Going for a more expensive song: iTunes raises prices



Apple introduced variable pricing to its iTunes online music store today, raising the top price for a song to 99p[25% increase!!].

Most songs used to cost 79p, and some still will, but the company's new three-tier pricing system means some will also be sold for 59p.

In the US, the prices will be $1.29, 99 cents and 79 cents. Anticipating a backlash before the announcement, Apple pointed out that for every one song they raise to $1.29 they will be reducing 10 songs[which 10 songs might they be? hum?] to 69 cents. All tracks are also now DRM-free, and so can be played on all types of music player.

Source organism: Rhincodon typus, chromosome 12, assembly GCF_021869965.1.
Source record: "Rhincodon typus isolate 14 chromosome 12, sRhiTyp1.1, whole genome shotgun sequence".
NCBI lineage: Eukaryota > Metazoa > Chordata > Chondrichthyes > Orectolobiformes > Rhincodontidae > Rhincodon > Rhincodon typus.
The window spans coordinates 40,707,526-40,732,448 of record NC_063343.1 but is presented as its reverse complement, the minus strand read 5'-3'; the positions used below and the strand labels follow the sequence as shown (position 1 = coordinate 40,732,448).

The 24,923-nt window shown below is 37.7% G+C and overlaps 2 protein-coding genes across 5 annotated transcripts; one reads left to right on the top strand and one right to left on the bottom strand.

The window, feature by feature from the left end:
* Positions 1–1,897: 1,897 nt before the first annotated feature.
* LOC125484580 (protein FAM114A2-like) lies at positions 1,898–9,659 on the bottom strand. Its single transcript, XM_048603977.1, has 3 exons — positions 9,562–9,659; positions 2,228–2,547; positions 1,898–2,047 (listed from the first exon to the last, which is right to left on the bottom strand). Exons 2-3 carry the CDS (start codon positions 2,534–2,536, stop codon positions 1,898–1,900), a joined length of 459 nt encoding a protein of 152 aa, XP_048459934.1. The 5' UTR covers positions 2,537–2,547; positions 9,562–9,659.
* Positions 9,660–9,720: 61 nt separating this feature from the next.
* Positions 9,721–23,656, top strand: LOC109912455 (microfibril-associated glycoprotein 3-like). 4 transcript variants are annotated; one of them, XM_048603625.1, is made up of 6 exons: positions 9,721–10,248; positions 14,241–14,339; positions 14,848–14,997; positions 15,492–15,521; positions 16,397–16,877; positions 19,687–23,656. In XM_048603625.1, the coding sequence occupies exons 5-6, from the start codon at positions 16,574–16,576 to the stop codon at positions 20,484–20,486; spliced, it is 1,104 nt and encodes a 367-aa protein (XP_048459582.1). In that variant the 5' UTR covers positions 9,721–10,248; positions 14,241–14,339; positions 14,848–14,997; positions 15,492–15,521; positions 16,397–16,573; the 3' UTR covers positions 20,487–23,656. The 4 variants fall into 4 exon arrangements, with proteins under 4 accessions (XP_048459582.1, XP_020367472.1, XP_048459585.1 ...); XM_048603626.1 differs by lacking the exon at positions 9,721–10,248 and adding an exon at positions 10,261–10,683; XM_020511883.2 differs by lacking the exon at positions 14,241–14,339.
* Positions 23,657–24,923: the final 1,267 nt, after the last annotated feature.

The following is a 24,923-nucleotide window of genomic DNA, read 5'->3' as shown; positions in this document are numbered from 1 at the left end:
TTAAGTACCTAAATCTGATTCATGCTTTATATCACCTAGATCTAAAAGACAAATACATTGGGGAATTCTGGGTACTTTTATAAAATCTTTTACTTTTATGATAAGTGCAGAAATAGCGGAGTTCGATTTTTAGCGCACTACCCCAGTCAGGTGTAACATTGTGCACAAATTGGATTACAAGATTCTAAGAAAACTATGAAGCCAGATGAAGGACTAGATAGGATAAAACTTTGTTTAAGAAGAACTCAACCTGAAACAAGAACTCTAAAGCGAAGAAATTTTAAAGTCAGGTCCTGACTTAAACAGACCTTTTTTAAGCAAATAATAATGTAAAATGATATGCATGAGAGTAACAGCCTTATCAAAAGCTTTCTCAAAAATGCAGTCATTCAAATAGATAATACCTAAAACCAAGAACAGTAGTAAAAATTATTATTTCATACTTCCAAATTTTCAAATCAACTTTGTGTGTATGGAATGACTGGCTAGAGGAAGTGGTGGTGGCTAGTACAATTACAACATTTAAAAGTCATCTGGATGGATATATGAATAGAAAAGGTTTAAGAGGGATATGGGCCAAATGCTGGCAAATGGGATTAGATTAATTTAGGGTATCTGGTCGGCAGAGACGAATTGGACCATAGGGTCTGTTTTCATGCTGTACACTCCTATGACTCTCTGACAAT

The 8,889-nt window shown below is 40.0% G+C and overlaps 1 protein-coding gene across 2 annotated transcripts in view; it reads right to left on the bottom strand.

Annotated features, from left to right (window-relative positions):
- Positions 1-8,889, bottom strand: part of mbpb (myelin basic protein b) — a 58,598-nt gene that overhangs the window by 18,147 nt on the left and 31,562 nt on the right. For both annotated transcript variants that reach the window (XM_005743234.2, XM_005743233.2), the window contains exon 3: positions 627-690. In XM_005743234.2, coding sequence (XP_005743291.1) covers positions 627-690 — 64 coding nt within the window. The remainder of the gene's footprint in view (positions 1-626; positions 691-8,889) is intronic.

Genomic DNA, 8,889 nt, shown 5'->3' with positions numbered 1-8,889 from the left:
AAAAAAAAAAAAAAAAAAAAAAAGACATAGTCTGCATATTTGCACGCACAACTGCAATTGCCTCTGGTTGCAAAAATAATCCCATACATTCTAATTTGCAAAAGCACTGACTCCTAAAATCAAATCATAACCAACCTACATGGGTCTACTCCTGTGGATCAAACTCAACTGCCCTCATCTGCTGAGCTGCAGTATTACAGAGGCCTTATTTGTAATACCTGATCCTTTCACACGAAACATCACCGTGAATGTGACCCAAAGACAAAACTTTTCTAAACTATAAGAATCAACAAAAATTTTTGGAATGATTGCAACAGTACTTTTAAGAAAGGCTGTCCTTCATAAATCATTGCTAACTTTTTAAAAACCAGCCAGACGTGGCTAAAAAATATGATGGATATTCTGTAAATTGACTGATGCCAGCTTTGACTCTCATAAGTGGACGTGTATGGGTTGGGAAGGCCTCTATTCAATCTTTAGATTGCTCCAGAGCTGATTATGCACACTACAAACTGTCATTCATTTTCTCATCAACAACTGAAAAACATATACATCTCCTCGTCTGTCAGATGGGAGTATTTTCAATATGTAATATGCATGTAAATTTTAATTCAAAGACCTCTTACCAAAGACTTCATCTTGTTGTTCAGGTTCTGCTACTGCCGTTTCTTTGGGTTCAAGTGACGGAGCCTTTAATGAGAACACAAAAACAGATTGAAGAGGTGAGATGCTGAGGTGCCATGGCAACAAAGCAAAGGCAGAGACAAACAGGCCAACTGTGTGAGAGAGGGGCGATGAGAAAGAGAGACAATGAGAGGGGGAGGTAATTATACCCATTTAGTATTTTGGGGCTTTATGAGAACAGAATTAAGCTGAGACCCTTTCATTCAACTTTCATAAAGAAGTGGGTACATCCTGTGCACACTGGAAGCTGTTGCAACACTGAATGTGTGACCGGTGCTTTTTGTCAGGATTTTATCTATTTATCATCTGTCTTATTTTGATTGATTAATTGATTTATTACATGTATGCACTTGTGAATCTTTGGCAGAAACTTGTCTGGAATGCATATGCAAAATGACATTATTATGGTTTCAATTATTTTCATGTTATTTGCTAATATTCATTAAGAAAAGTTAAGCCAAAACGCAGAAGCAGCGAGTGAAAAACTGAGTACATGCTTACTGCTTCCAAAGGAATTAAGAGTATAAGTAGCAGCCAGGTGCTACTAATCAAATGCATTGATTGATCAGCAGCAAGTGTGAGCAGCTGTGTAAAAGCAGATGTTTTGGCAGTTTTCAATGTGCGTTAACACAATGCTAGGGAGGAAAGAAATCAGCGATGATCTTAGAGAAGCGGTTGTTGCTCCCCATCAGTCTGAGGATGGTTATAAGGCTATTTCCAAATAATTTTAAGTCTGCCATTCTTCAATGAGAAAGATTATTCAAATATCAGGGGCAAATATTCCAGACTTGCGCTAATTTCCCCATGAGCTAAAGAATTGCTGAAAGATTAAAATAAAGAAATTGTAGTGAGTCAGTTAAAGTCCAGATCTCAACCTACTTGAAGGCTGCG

The new price changes are the first big test of how much fans are willing to pay for digital music[...aahhh, the truth!]. Record labels have been lobbying Apple to raise the top rate of tracks, which in the US has been 99 cents since the iTunes store was launched in 2003. Apple previously rejected their pleas saying a price rise would dent sales.

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